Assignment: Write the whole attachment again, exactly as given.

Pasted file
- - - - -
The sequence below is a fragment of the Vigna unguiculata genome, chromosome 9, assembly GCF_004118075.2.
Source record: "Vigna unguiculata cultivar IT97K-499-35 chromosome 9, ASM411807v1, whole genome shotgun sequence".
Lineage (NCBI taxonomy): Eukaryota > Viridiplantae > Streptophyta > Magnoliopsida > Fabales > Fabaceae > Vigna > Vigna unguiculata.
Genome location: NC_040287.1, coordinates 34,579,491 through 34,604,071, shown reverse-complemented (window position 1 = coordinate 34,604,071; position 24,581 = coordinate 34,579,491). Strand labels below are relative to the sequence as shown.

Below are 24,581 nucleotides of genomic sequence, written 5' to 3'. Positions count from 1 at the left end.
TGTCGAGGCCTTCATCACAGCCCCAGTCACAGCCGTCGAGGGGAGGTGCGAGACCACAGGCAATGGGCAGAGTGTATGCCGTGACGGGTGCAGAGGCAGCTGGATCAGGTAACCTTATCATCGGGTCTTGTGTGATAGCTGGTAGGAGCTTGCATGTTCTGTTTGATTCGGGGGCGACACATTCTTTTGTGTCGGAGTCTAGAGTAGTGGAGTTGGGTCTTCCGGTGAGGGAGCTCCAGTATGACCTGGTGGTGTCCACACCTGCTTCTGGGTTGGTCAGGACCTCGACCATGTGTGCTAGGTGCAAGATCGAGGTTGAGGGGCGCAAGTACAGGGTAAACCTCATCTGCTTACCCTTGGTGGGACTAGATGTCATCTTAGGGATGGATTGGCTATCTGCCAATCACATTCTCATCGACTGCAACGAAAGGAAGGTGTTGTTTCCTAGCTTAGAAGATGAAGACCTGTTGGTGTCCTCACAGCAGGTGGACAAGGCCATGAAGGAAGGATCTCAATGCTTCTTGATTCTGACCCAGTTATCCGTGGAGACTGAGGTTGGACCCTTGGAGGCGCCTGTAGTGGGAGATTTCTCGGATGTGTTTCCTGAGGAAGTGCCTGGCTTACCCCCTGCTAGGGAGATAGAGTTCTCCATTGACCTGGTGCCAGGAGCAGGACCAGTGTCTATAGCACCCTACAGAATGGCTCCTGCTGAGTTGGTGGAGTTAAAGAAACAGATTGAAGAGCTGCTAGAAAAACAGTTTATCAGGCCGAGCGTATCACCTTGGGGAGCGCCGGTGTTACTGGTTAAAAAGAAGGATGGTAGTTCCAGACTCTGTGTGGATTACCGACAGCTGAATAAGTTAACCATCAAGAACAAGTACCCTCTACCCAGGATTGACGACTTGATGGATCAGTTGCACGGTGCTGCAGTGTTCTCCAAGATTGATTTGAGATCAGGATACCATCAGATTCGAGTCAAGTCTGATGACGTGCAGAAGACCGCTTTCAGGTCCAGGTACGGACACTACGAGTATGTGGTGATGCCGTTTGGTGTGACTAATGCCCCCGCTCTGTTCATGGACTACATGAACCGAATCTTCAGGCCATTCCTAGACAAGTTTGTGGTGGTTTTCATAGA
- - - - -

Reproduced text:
The sequence below is a fragment of the Vigna unguiculata genome, chromosome 9, assembly GCF_004118075.2.
Source record: "Vigna unguiculata cultivar IT97K-499-35 chromosome 9, ASM411807v1, whole genome shotgun sequence".
Lineage (NCBI taxonomy): Eukaryota > Viridiplantae > Streptophyta > Magnoliopsida > Fabales > Fabaceae > Vigna > Vigna unguiculata.
Genome location: NC_040287.1, coordinates 34,579,491 through 34,604,071, shown reverse-complemented (window position 1 = coordinate 34,604,071; position 24,581 = coordinate 34,579,491). Strand labels below are relative to the sequence as shown.

Below are 24,581 nucleotides of genomic sequence, written 5' to 3'. Positions count from 1 at the left end.
TGTCGAGGCCTTCATCACAGCCCCAGTCACAGCCGTCGAGGGGAGGTGCGAGACCACAGGCAATGGGCAGAGTGTATGCCGTGACGGGTGCAGAGGCAGCTGGATCAGGTAACCTTATCATCGGGTCTTGTGTGATAGCTGGTAGGAGCTTGCATGTTCTGTTTGATTCGGGGGCGACACATTCTTTTGTGTCGGAGTCTAGAGTAGTGGAGTTGGGTCTTCCGGTGAGGGAGCTCCAGTATGACCTGGTGGTGTCCACACCTGCTTCTGGGTTGGTCAGGACCTCGACCATGTGTGCTAGGTGCAAGATCGAGGTTGAGGGGCGCAAGTACAGGGTAAACCTCATCTGCTTACCCTTGGTGGGACTAGATGTCATCTTAGGGATGGATTGGCTATCTGCCAATCACATTCTCATCGACTGCAACGAAAGGAAGGTGTTGTTTCCTAGCTTAGAAGATGAAGACCTGTTGGTGTCCTCACAGCAGGTGGACAAGGCCATGAAGGAAGGATCTCAATGCTTCTTGATTCTGACCCAGTTATCCGTGGAGACTGAGGTTGGACCCTTGGAGGCGCCTGTAGTGGGAGATTTCTCGGATGTGTTTCCTGAGGAAGTGCCTGGCTTACCCCCTGCTAGGGAGATAGAGTTCTCCATTGACCTGGTGCCAGGAGCAGGACCAGTGTCTATAGCACCCTACAGAATGGCTCCTGCTGAGTTGGTGGAGTTAAAGAAACAGATTGAAGAGCTGCTAGAAAAACAGTTTATCAGGCCGAGCGTATCACCTTGGGGAGCGCCGGTGTTACTGGTTAAAAAGAAGGATGGTAGTTCCAGACTCTGTGTGGATTACCGACAGCTGAATAAGTTAACCATCAAGAACAAGTACCCTCTACCCAGGATTGACGACTTGATGGATCAGTTGCACGGTGCTGCAGTGTTCTCCAAGATTGATTTGAGATCAGGATACCATCAGATTCGAGTCAAGTCTGATGACGTGCAGAAGACCGCTTTCAGGTCCAGGTACGGACACTACGAGTATGTGGTGATGCCGTTTGGTGTGACTAATGCCCCCGCTCTGTTCATGGACTACATGAACCGAATCTTCAGGCCATTCCTAGACAAGTTTGTGGTGGTTTTCATAGA